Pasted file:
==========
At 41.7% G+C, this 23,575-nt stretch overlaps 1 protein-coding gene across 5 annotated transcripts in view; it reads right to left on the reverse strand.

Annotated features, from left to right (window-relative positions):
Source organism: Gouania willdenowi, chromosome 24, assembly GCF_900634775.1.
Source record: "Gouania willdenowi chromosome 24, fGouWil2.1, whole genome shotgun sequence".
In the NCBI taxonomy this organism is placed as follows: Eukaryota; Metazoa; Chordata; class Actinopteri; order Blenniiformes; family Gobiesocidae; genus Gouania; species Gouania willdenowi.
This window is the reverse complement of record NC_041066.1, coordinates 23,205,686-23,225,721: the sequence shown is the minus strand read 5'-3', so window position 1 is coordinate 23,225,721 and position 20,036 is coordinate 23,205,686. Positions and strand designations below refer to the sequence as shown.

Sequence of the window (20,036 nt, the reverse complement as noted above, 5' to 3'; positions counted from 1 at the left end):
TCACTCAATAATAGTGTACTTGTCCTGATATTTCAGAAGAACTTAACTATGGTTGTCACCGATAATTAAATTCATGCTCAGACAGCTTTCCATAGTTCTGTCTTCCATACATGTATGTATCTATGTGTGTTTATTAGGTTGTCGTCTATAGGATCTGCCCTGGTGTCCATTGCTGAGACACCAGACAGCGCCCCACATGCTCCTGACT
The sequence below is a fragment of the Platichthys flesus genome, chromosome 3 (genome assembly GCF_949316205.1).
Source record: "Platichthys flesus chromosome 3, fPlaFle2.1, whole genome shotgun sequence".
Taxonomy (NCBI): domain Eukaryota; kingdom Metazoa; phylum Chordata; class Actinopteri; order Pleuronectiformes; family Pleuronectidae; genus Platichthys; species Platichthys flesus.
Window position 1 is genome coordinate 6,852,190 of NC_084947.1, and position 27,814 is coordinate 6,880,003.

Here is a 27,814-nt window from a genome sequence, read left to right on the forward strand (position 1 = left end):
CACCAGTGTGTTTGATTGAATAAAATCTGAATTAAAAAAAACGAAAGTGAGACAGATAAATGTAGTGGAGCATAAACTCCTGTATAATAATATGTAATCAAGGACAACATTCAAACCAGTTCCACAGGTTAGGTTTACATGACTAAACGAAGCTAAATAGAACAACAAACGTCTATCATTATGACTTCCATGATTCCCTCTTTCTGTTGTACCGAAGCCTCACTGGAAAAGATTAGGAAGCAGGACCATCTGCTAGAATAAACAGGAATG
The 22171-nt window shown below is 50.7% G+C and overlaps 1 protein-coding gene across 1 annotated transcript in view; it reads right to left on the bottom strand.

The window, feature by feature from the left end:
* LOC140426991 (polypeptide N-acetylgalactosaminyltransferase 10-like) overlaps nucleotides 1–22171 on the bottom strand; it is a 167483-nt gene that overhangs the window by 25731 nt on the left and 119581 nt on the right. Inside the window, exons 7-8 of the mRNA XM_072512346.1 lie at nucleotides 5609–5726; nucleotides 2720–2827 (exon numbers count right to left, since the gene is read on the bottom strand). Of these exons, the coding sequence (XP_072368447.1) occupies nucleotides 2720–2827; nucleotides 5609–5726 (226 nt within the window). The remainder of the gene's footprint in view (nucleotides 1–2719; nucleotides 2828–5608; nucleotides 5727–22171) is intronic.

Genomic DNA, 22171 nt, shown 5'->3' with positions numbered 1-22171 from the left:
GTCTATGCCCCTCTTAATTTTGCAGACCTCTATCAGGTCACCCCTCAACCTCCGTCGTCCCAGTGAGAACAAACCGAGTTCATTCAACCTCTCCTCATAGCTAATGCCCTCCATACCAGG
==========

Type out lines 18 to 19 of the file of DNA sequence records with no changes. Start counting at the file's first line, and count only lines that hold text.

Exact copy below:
Genomic DNA, 22171 nt, shown 5'->3' with positions numbered 1-22171 from the left:
GTCTATGCCCCTCTTAATTTTGCAGACCTCTATCAGGTCACCCCTCAACCTCCGTCGTCCCAGTGAGAACAAACCGAGTTCATTCAACCTCTCCTCATAGCTAATGCCCTCCATACCAGG